Effective Jan. 1, 2010, Oregon banned the use of handheld cell phones to talk or text while driving. Since then, an enormous number of things have changed in our cars, on our roads... and on our devices.
Consider that, on Jan. 1, 2010, none of the following things existed: Instagram, Snapchat, Tiktok, Pinterest, Facebook's Messenger app, the iPhone 4, and the first Samsung Galaxy S.
As our gadgets have become more complex, the law has sometimes struggled to keep up. Over the years, Oregon’s lawmakers and transportation officials have tweaked the state's original 2009 distracted driving law to close unintended loopholes, increase fines and strengthen enforcement in an effort to keep pace with the ever-changing world of technology.
But the problem remains persistent. The last decade has taught us that stopping distracted driving is going to resemble the campaigns against drunk driving and smoking. Like those other issues, it must combine education with enforcement, and must take a long view. Changing deeply ingrained habits is a generations-long challenge.
Statistics compiled by the National Highway Traffic Safety Administration show distracted driving consistently is a factor in about 10% of fatal car crashes, around 18% of crashes in which someone is injured but no one dies, and around 15% of crashes that result in property damage only. These numbers have remained more or less constant throughout the 2010s.
According to ODOT's figures, nearly 23,800 Oregon crashes that occurred from 2015 to 2019 were the result of distracted drivers. These incidents led to more than 23,400 injuries and 158 deaths.
Oregon’s distracted driving ban allows drivers 18 and over to operate a motor vehicle and use a phone provided they are using a hands-free device (such as a headset). Drivers under 18 are barred from using a cell phone while behind the wheel, even with a headset. All drivers, regardless of age, are forbidden to text while driving.
The law allows for “primary enforcement” for both calling and texting, meaning a police officer or other law enforcement official can pull you over solely for violating the distracted driving ban. A first offense is a Class B traffic violation, incurring a presumptive fine of $265 with a possible maximum fine of $1,000. (When the law was originally passed, distracted driving was classified as a Class D violation, and the fines were much lower.) If the driver's distracted state is judged to have contributed to a crash then, under ORS 811.507, Section 5b, a first offense goes from a Class B to a Class A violation. That raises the presumptive fine to $440 and the maximum to $2,000. Multiple convictions within a 10-year period cause the fines to rise significantly.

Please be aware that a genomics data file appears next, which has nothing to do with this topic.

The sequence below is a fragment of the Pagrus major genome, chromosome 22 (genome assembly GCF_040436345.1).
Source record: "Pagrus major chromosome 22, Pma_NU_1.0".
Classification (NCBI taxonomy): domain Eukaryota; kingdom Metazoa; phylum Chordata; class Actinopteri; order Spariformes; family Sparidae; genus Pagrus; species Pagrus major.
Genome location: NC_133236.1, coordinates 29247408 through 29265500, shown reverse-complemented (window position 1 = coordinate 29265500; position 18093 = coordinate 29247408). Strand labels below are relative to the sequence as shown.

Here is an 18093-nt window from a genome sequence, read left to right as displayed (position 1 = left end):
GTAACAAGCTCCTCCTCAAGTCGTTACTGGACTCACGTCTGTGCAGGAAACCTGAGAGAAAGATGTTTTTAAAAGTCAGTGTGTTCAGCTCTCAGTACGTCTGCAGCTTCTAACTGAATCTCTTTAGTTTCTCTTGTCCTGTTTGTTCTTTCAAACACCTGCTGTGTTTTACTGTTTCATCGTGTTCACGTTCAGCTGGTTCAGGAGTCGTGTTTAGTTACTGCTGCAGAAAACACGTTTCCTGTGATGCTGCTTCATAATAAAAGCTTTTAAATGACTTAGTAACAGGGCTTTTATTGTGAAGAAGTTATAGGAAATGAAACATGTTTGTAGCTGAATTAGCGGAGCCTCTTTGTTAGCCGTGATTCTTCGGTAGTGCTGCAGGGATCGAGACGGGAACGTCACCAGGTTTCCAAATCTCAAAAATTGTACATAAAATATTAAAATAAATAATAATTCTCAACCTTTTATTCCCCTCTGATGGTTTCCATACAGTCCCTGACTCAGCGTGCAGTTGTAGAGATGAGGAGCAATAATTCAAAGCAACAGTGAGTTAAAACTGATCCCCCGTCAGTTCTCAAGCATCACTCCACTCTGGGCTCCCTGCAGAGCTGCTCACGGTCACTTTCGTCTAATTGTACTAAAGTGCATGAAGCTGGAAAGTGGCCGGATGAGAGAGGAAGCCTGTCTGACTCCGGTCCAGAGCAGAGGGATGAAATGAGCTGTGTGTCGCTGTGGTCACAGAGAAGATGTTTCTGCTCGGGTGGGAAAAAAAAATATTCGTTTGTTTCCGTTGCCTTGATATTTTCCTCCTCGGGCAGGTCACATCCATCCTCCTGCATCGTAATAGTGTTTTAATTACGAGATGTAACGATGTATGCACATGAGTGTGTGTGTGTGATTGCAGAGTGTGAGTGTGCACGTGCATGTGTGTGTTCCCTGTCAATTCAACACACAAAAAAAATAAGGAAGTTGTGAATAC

Obviously, these laws matter to you if you're the person receiving the citation. They also matter, though, if you're the person who was injured as a result of a distracted driver. Oregon, like all other states, recognizes a legal doctrine called "negligence per se." This doctrine says that, if the negligent driver who injured you was also cited by the police for a traffic or criminal violation, then you potentially can use that in your injury case.
To assert negligence per se, you must have proof that the other driver violated a statute. That proof can take various forms like an eyewitness statement, an admission from the at-fault driver or evidence taken directly from the driver's cell phone.
After that, you have to establish that you were a "member of the class intended by the legislature to be protected" and that the harm you endured was "of the kind which the statute was intended to prevent." If you do that, then the defendant is presumed to be negligent, thereby allowing you to bypass certain steps in terms of proving negligence. Clearly, distracted driving laws exist to protect others on the road from the added safety risks a driver's inattention represents, and these laws exist to prevent the property damage, injuries, and deaths caused by a distracted driver's negligent operation of their vehicle.
If you believe distracted driving may have played a role in the vehicle crash that injured you, consulting the skilled Oregon distracted driving attorneys at Kaplan Law, LLC, is a prudent step to take. We can help you explore your options and decide whether distraction was a factor in the crash. This may allow you to receive compensation for injuries, including wage loss, unpaid medical bills, and pain and suffering.